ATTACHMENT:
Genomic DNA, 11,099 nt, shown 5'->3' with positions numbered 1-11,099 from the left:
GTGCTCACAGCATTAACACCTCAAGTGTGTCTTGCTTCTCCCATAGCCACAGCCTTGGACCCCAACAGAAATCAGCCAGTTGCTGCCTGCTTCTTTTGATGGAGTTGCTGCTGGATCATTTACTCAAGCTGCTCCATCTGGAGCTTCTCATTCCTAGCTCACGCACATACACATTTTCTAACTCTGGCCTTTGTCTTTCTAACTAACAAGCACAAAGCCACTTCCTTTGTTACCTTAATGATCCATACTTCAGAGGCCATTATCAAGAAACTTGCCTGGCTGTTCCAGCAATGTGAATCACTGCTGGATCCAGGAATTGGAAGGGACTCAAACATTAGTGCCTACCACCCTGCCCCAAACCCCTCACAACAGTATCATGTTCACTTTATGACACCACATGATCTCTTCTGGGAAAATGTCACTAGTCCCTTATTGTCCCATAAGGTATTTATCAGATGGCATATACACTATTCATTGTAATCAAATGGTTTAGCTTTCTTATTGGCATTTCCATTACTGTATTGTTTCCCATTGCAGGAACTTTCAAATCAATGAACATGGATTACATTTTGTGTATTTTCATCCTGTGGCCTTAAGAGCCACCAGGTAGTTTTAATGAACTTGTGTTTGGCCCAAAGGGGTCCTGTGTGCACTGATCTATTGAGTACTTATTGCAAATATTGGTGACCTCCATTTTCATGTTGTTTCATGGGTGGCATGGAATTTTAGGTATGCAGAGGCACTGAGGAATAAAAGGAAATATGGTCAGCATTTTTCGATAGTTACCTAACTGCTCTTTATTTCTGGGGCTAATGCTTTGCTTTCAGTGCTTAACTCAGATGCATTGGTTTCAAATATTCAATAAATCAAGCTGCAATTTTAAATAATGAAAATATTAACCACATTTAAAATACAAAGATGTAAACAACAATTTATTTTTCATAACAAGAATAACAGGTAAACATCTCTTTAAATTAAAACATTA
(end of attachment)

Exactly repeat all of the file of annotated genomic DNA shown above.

Genomic DNA, 11,099 nt, shown 5'->3' with positions numbered 1-11,099 from the left:
GTGCTCACAGCATTAACACCTCAAGTGTGTCTTGCTTCTCCCATAGCCACAGCCTTGGACCCCAACAGAAATCAGCCAGTTGCTGCCTGCTTCTTTTGATGGAGTTGCTGCTGGATCATTTACTCAAGCTGCTCCATCTGGAGCTTCTCATTCCTAGCTCACGCACATACACATTTTCTAACTCTGGCCTTTGTCTTTCTAACTAACAAGCACAAAGCCACTTCCTTTGTTACCTTAATGATCCATACTTCAGAGGCCATTATCAAGAAACTTGCCTGGCTGTTCCAGCAATGTGAATCACTGCTGGATCCAGGAATTGGAAGGGACTCAAACATTAGTGCCTACCACCCTGCCCCAAACCCCTCACAACAGTATCATGTTCACTTTATGACACCACATGATCTCTTCTGGGAAAATGTCACTAGTCCCTTATTGTCCCATAAGGTATTTATCAGATGGCATATACACTATTCATTGTAATCAAATGGTTTAGCTTTCTTATTGGCATTTCCATTACTGTATTGTTTCCCATTGCAGGAACTTTCAAATCAATGAACATGGATTACATTTTGTGTATTTTCATCCTGTGGCCTTAAGAGCCACCAGGTAGTTTTAATGAACTTGTGTTTGGCCCAAAGGGGTCCTGTGTGCACTGATCTATTGAGTACTTATTGCAAATATTGGTGACCTCCATTTTCATGTTGTTTCATGGGTGGCATGGAATTTTAGGTATGCAGAGGCACTGAGGAATAAAAGGAAATATGGTCAGCATTTTTCGATAGTTACCTAACTGCTCTTTATTTCTGGGGCTAATGCTTTGCTTTCAGTGCTTAACTCAGATGCATTGGTTTCAAATATTCAATAAATCAAGCTGCAATTTTAAATAATGAAAATATTAACCACATTTAAAATACAAAGATGTAAACAACAATTTATTTTTCATAACAAGAATAACAGGTAAACATCTCTTTAAATTAAAACATTA